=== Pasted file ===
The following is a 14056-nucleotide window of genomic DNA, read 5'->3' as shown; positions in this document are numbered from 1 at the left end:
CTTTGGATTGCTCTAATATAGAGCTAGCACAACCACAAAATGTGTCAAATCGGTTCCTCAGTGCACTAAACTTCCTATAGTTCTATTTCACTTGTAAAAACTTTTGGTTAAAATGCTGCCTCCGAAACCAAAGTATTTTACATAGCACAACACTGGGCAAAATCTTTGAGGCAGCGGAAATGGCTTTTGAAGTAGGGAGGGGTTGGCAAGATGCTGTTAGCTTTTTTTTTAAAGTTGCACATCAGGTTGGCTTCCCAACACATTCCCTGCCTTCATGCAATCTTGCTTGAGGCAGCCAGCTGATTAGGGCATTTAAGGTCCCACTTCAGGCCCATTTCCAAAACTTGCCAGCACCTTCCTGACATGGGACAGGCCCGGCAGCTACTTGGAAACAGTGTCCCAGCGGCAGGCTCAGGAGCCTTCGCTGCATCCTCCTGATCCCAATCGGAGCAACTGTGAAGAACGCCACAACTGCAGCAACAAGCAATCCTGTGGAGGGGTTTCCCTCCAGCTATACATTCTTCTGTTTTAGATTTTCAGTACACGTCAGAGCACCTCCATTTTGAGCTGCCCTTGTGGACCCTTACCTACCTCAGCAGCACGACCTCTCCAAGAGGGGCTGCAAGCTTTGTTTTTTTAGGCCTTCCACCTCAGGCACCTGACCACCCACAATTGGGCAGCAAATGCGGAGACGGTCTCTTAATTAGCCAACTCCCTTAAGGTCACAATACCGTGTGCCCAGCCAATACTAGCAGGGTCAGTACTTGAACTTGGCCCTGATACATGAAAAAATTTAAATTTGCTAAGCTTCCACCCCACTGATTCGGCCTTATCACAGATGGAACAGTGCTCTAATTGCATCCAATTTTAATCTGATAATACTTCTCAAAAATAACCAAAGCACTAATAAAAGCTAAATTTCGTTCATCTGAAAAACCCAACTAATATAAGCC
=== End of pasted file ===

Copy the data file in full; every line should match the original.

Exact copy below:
The following is a 14056-nucleotide window of genomic DNA, read 5'->3' as shown; positions in this document are numbered from 1 at the left end:
CTTTGGATTGCTCTAATATAGAGCTAGCACAACCACAAAATGTGTCAAATCGGTTCCTCAGTGCACTAAACTTCCTATAGTTCTATTTCACTTGTAAAAACTTTTGGTTAAAATGCTGCCTCCGAAACCAAAGTATTTTACATAGCACAACACTGGGCAAAATCTTTGAGGCAGCGGAAATGGCTTTTGAAGTAGGGAGGGGTTGGCAAGATGCTGTTAGCTTTTTTTTTAAAGTTGCACATCAGGTTGGCTTCCCAACACATTCCCTGCCTTCATGCAATCTTGCTTGAGGCAGCCAGCTGATTAGGGCATTTAAGGTCCCACTTCAGGCCCATTTCCAAAACTTGCCAGCACCTTCCTGACATGGGACAGGCCCGGCAGCTACTTGGAAACAGTGTCCCAGCGGCAGGCTCAGGAGCCTTCGCTGCATCCTCCTGATCCCAATCGGAGCAACTGTGAAGAACGCCACAACTGCAGCAACAAGCAATCCTGTGGAGGGGTTTCCCTCCAGCTATACATTCTTCTGTTTTAGATTTTCAGTACACGTCAGAGCACCTCCATTTTGAGCTGCCCTTGTGGACCCTTACCTACCTCAGCAGCACGACCTCTCCAAGAGGGGCTGCAAGCTTTGTTTTTTTAGGCCTTCCACCTCAGGCACCTGACCACCCACAATTGGGCAGCAAATGCGGAGACGGTCTCTTAATTAGCCAACTCCCTTAAGGTCACAATACCGTGTGCCCAGCCAATACTAGCAGGGTCAGTACTTGAACTTGGCCCTGATACATGAAAAAATTTAAATTTGCTAAGCTTCCACCCCACTGATTCGGCCTTATCACAGATGGAACAGTGCTCTAATTGCATCCAATTTTAATCTGATAATACTTCTCAAAAATAACCAAAGCACTAATAAAAGCTAAATTTCGTTCATCTGAAAAACCCAACTAATATAAGCC